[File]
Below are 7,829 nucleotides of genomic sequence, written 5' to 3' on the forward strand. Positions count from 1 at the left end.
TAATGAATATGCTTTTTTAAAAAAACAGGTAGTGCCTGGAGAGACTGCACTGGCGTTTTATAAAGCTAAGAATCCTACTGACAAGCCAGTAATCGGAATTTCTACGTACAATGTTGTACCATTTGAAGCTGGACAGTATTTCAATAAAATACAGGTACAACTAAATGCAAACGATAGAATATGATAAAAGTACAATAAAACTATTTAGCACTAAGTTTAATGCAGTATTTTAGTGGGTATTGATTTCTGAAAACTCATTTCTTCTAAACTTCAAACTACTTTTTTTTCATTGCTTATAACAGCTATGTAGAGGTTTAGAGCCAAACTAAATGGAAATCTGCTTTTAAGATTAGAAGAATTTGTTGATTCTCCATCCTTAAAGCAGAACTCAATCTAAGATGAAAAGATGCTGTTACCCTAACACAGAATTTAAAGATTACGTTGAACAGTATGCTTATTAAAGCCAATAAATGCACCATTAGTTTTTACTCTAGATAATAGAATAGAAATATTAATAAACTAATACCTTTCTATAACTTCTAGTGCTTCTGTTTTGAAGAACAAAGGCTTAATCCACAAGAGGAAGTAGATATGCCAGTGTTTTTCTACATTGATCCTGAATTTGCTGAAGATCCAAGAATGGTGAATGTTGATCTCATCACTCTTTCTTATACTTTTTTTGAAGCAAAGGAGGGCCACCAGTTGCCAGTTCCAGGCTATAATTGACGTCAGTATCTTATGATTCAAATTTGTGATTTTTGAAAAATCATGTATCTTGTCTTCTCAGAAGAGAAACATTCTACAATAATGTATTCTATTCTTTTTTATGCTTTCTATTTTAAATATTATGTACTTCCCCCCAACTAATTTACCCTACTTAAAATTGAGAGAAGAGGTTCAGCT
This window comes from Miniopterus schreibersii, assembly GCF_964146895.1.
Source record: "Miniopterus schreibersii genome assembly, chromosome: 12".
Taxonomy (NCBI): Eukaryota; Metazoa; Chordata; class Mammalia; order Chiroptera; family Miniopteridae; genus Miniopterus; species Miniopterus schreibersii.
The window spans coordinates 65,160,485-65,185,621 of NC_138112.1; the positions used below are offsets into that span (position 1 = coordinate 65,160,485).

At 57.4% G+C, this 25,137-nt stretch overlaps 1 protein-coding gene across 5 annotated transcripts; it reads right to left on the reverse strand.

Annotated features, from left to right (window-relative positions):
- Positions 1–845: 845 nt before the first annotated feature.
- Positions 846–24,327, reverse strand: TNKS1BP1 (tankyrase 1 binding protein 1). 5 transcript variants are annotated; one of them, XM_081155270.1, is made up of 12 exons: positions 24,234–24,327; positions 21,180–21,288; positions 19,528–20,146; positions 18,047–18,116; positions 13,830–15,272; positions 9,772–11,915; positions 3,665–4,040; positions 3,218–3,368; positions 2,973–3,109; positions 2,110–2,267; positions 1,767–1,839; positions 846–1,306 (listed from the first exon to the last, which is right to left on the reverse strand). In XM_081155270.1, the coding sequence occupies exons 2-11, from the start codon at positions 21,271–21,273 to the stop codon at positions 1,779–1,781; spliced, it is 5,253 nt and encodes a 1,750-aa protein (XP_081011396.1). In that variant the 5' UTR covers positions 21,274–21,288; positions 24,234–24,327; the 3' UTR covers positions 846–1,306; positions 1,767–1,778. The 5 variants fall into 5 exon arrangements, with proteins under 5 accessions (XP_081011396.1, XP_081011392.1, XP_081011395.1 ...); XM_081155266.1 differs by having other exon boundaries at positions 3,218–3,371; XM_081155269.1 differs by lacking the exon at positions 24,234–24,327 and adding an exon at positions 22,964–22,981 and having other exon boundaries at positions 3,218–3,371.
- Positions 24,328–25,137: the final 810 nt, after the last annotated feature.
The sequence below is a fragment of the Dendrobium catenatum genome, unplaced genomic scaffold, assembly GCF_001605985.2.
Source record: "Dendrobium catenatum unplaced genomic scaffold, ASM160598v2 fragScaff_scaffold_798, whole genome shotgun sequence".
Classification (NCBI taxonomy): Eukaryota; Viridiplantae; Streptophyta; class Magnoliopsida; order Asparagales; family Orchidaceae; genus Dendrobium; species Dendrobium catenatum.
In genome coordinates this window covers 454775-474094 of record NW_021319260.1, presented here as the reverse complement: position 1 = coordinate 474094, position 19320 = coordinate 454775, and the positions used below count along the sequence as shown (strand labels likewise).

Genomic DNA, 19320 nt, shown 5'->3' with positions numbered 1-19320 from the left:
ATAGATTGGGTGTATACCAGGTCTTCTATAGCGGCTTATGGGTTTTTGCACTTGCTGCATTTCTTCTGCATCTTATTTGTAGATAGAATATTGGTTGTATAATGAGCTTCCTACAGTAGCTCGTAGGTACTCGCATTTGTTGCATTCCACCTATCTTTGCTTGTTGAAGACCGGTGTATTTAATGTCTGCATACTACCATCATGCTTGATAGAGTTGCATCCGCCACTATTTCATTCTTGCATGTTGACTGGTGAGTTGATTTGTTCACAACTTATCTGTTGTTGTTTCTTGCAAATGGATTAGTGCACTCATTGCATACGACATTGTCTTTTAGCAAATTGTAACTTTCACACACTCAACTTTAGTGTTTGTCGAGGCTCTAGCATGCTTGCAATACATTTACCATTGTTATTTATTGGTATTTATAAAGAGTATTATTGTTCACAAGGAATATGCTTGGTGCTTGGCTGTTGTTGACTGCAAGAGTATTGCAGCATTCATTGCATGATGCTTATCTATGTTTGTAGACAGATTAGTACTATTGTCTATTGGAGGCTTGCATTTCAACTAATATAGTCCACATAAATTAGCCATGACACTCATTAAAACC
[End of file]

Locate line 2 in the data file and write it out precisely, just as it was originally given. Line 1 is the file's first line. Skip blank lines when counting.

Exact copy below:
TAATGAATATGCTTTTTTAAAAAAACAGGTAGTGCCTGGAGAGACTGCACTGGCGTTTTATAAAGCTAAGAATCCTACTGACAAGCCAGTAATCGGAATTTCTACGTACAATGTTGTACCATTTGAAGCTGGACAGTATTTCAATAAAATACAGGTACAACTAAATGCAAACGATAGAATATGATAAAAGTACAATAAAACTATTTAGCACTAAGTTTAATGCAGTATTTTAGTGGGTATTGATTTCTGAAAACTCATTTCTTCTAAACTTCAAACTACTTTTTTTTCATTGCTTATAACAGCTATGTAGAGGTTTAGAGCCAAACTAAATGGAAATCTGCTTTTAAGATTAGAAGAATTTGTTGATTCTCCATCCTTAAAGCAGAACTCAATCTAAGATGAAAAGATGCTGTTACCCTAACACAGAATTTAAAGATTACGTTGAACAGTATGCTTATTAAAGCCAATAAATGCACCATTAGTTTTTACTCTAGATAATAGAATAGAAATATTAATAAACTAATACCTTTCTATAACTTCTAGTGCTTCTGTTTTGAAGAACAAAGGCTTAATCCACAAGAGGAAGTAGATATGCCAGTGTTTTTCTACATTGATCCTGAATTTGCTGAAGATCCAAGAATGGTGAATGTTGATCTCATCACTCTTTCTTATACTTTTTTTGAAGCAAAGGAGGGCCACCAGTTGCCAGTTCCAGGCTATAATTGACGTCAGTATCTTATGATTCAAATTTGTGATTTTTGAAAAATCATGTATCTTGTCTTCTCAGAAGAGAAACATTCTACAATAATGTATTCTATTCTTTTTTATGCTTTCTATTTTAAATATTATGTACTTCCCCCCAACTAATTTACCCTACTTAAAATTGAGAGAAGAGGTTCAGCT